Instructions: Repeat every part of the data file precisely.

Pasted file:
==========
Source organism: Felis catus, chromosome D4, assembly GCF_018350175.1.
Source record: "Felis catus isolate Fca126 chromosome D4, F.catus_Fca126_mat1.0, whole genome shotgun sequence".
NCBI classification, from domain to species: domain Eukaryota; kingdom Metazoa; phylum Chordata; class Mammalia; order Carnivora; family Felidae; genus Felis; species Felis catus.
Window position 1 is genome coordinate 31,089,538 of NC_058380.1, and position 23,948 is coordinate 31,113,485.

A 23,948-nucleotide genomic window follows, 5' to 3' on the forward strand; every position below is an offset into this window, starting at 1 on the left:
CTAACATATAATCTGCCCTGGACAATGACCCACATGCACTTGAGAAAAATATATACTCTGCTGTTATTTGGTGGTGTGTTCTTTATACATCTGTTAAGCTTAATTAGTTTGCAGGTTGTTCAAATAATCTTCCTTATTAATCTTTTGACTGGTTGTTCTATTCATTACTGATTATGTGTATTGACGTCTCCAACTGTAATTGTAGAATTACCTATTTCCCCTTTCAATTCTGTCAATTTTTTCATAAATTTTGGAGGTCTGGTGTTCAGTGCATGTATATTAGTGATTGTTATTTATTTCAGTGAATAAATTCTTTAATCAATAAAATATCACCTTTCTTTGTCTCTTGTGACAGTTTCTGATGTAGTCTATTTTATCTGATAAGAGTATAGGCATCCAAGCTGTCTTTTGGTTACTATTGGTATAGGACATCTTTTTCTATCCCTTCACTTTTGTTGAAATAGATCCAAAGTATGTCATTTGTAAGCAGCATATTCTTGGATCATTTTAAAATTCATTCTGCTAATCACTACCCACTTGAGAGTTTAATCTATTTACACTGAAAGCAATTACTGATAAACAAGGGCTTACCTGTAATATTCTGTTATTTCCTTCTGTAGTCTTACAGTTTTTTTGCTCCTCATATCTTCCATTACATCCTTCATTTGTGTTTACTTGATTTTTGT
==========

Source organism: Felis catus, chromosome D4, assembly GCF_018350175.1.
Source record: "Felis catus isolate Fca126 chromosome D4, F.catus_Fca126_mat1.0, whole genome shotgun sequence".
NCBI classification, from domain to species: domain Eukaryota; kingdom Metazoa; phylum Chordata; class Mammalia; order Carnivora; family Felidae; genus Felis; species Felis catus.
Window position 1 is genome coordinate 31,089,538 of NC_058380.1, and position 23,948 is coordinate 31,113,485.

A 23,948-nucleotide genomic window follows, 5' to 3' on the forward strand; every position below is an offset into this window, starting at 1 on the left:
CTAACATATAATCTGCCCTGGACAATGACCCACATGCACTTGAGAAAAATATATACTCTGCTGTTATTTGGTGGTGTGTTCTTTATACATCTGTTAAGCTTAATTAGTTTGCAGGTTGTTCAAATAATCTTCCTTATTAATCTTTTGACTGGTTGTTCTATTCATTACTGATTATGTGTATTGACGTCTCCAACTGTAATTGTAGAATTACCTATTTCCCCTTTCAATTCTGTCAATTTTTTCATAAATTTTGGAGGTCTGGTGTTCAGTGCATGTATATTAGTGATTGTTATTTATTTCAGTGAATAAATTCTTTAATCAATAAAATATCACCTTTCTTTGTCTCTTGTGACAGTTTCTGATGTAGTCTATTTTATCTGATAAGAGTATAGGCATCCAAGCTGTCTTTTGGTTACTATTGGTATAGGACATCTTTTTCTATCCCTTCACTTTTGTTGAAATAGATCCAAAGTATGTCATTTGTAAGCAGCATATTCTTGGATCATTTTAAAATTCATTCTGCTAATCACTACCCACTTGAGAGTTTAATCTATTTACACTGAAAGCAATTACTGATAAACAAGGGCTTACCTGTAATATTCTGTTATTTCCTTCTGTAGTCTTACAGTTTTTTTGCTCCTCATATCTTCCATTACATCCTTCATTTGTGTTTACTTGATTTTTGT